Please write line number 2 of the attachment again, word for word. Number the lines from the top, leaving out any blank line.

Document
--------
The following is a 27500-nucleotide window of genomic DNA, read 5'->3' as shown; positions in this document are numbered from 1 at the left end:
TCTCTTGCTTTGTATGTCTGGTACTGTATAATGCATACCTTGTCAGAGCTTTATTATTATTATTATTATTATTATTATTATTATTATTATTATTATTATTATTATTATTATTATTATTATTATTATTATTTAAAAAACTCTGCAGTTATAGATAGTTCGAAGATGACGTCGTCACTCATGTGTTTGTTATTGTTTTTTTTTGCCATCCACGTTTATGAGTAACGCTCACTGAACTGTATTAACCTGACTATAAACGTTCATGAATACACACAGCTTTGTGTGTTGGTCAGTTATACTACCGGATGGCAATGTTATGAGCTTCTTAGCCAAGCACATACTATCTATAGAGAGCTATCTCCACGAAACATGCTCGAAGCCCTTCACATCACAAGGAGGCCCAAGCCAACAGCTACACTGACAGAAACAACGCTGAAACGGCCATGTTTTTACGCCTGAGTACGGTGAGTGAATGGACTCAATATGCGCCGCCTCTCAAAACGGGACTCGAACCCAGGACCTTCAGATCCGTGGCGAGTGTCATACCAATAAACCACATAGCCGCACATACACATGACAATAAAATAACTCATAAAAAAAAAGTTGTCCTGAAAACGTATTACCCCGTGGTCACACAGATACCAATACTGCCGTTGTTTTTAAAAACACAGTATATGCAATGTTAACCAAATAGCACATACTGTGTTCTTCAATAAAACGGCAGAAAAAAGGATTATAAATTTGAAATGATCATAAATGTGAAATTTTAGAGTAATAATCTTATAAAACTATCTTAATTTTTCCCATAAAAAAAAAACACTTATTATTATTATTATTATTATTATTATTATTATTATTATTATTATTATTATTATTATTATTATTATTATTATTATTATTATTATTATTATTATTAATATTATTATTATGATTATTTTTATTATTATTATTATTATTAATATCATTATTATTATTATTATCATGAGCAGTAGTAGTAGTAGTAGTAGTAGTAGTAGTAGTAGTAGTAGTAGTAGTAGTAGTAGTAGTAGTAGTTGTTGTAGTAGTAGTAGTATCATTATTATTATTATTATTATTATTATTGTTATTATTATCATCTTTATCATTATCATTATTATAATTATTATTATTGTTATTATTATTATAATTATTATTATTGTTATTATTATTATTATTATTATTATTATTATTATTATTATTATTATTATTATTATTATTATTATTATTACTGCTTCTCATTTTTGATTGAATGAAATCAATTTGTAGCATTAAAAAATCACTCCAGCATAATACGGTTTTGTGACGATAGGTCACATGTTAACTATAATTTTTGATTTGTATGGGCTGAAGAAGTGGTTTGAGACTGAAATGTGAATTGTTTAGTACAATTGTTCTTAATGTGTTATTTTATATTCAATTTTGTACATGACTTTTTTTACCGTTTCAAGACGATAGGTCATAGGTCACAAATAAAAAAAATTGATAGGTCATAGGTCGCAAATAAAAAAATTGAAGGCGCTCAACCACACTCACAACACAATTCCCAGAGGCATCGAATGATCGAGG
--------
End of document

TCTCTTGCTTTGTATGTCTGGTACTGTATAATGCATACCTTGTCAGAGCTTTATTATTATTATTATTATTATTATTATTATTATTATTATTATTATTATTATTATTATTATTATTATTATTATTATTATTTAAAAAACTCTGCAGTTATAGATAGTTCGAAGATGACGTCGTCACTCATGTGTTTGTTATTGTTTTTTTTTGCCATCCACGTTTATGAGTAACGCTCACTGAACTGTATTAACCTGACTATAAACGTTCATGAATACACACAGCTTTGTGTGTTGGTCAGTTATACTACCGGATGGCAATGTTATGAGCTTCTTAGCCAAGCACATACTATCTATAGAGAGCTATCTCCACGAAACATGCTCGAAGCCCTTCACATCACAAGGAGGCCCAAGCCAACAGCTACACTGACAGAAACAACGCTGAAACGGCCATGTTTTTACGCCTGAGTACGGTGAGTGAATGGACTCAATATGCGCCGCCTCTCAAAACGGGACTCGAACCCAGGACCTTCAGATCCGTGGCGAGTGTCATACCAATAAACCACATAGCCGCACATACACATGACAATAAAATAACTCATAAAAAAAAAGTTGTCCTGAAAACGTATTACCCCGTGGTCACACAGATACCAATACTGCCGTTGTTTTTAAAAACACAGTATATGCAATGTTAACCAAATAGCACATACTGTGTTCTTCAATAAAACGGCAGAAAAAAGGATTATAAATTTGAAATGATCATAAATGTGAAATTTTAGAGTAATAATCTTATAAAACTATCTTAATTTTTCCCATAAAAAAAAAACACTTATTATTATTATTATTATTATTATTATTATTATTATTATTATTATTATTATTATTATTATTATTATTATTATTATTATTATTATTATTATTATTAATATTATTATTATGATTATTTTTATTATTATTATTATTATTAATATCATTATTATTATTATTATCATGAGCAGTAGTAGTAGTAGTAGTAGTAGTAGTAGTAGTAGTAGTAGTAGTAGTAGTAGTAGTAGTAGTAGTTGTTGTAGTAGTAGTAGTATCATTATTATTATTATTATTATTATTATTGTTATTATTATCATCTTTATCATTATCATTATTATAATTATTATTATTGTTATTATTATTATAATTATTATTATTGTTATTATTATTATTATTATTATTATTATTATTATTATTATTATTATTATTATTATTATTATTATTATTACTGCTTCTCATTTTTGATTGAATGAAATCAATTTGTAGCATTAAAAAATCACTCCAGCATAATACGGTTTTGTGACGATAGGTCACATGTTAACTATAATTTTTGATTTGTATGGGCTGAAGAAGTGGTTTGAGACTGAAATGTGAATTGTTTAGTACAATTGTTCTTAATGTGTTATTTTATATTCAATTTTGTACATGACTTTTTTTACCGTTTCAAGACGATAGGTCATAGGTCACAAATAAAAAAAATTGATAGGTCATAGGTCGCAAATAAAAAAATTGAAGGCGCTCAACCACACTCACAACACAATTCCCAGAGGCATCGAATGATCGAGG